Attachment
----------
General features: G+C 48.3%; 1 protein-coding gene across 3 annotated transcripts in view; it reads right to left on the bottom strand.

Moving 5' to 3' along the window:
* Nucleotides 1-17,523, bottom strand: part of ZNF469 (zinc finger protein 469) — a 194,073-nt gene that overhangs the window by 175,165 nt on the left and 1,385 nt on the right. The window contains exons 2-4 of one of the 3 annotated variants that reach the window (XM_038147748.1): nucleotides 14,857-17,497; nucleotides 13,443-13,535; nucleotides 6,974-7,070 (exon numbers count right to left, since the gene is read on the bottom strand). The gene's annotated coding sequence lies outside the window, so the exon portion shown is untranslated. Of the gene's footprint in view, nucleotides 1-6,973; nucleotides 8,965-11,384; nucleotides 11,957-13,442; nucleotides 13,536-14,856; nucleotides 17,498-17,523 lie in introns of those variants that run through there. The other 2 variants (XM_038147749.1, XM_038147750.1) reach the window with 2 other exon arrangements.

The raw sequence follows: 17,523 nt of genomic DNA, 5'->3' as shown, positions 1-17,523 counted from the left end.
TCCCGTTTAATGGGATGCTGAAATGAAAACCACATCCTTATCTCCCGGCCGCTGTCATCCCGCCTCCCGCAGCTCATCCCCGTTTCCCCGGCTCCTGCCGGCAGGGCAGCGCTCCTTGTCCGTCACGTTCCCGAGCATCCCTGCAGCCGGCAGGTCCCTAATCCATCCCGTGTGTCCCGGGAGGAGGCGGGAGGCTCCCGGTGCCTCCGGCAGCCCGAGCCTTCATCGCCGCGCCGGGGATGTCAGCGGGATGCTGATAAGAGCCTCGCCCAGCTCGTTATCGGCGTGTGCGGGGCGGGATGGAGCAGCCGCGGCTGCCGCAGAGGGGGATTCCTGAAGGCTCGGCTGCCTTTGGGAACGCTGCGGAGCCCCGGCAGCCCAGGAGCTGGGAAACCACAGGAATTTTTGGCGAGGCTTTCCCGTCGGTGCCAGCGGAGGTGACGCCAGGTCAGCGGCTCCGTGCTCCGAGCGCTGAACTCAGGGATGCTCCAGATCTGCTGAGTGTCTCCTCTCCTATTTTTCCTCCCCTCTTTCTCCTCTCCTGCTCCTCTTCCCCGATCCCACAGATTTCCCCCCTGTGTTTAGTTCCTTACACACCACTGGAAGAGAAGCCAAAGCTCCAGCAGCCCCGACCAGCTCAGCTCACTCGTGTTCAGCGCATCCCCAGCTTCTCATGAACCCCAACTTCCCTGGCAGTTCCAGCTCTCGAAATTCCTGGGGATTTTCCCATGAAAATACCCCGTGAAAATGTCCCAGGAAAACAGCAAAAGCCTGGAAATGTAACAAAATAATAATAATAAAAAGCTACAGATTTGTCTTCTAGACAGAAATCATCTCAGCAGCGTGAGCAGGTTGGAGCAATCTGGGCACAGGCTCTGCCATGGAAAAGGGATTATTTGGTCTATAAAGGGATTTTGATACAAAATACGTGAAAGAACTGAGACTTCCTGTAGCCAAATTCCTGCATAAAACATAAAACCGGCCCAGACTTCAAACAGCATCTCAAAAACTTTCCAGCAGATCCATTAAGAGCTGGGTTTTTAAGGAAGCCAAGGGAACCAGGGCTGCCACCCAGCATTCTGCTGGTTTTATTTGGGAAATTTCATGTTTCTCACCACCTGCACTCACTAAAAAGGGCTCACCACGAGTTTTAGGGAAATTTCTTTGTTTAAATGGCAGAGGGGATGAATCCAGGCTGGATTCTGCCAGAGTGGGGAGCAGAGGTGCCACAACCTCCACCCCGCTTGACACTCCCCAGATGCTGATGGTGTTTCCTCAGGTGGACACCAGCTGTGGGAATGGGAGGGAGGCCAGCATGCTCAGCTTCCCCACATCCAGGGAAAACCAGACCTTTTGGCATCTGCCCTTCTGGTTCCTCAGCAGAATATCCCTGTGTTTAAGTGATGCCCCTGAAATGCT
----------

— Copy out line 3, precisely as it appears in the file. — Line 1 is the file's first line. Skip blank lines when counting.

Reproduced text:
* Nucleotides 1-17,523, bottom strand: part of ZNF469 (zinc finger protein 469) — a 194,073-nt gene that overhangs the window by 175,165 nt on the left and 1,385 nt on the right. The window contains exons 2-4 of one of the 3 annotated variants that reach the window (XM_038147748.1): nucleotides 14,857-17,497; nucleotides 13,443-13,535; nucleotides 6,974-7,070 (exon numbers count right to left, since the gene is read on the bottom strand). The gene's annotated coding sequence lies outside the window, so the exon portion shown is untranslated. Of the gene's footprint in view, nucleotides 1-6,973; nucleotides 8,965-11,384; nucleotides 11,957-13,442; nucleotides 13,536-14,856; nucleotides 17,498-17,523 lie in introns of those variants that run through there. The other 2 variants (XM_038147749.1, XM_038147750.1) reach the window with 2 other exon arrangements.